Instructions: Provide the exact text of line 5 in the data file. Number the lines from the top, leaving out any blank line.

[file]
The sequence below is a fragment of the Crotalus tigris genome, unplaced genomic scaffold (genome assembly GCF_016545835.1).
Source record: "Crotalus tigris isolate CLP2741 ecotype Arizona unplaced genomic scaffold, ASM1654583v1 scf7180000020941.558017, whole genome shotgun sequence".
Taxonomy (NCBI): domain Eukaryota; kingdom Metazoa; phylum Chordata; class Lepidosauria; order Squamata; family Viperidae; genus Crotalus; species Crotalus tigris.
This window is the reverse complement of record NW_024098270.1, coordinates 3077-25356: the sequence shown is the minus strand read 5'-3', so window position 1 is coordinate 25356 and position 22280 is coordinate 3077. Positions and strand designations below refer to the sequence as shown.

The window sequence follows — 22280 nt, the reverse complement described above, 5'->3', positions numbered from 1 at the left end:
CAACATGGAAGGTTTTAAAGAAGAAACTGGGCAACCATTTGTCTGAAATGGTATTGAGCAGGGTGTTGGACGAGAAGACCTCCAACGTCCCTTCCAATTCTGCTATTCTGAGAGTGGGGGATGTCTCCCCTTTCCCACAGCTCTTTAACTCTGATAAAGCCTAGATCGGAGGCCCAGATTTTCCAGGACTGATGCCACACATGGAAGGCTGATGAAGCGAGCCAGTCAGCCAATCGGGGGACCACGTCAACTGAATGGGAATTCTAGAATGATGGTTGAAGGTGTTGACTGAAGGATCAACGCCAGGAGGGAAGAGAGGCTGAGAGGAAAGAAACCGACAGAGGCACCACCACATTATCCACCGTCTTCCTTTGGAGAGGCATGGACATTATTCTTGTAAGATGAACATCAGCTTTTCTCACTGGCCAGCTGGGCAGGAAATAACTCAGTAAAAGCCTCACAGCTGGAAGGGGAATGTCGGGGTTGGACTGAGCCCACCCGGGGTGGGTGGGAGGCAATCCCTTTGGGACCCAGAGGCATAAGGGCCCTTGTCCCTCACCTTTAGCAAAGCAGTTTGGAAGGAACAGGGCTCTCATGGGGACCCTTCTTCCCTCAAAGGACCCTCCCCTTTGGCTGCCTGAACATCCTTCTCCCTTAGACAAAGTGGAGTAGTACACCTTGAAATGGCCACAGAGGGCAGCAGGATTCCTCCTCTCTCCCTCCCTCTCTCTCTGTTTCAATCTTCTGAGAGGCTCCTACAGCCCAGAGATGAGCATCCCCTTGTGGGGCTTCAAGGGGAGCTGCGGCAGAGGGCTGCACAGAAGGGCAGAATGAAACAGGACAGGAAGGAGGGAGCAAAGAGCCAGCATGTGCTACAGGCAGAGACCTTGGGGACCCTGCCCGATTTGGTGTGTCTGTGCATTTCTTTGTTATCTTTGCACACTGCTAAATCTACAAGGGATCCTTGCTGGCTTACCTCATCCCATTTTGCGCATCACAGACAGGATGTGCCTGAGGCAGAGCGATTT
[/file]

The window sequence follows — 22280 nt, the reverse complement described above, 5'->3', positions numbered from 1 at the left end: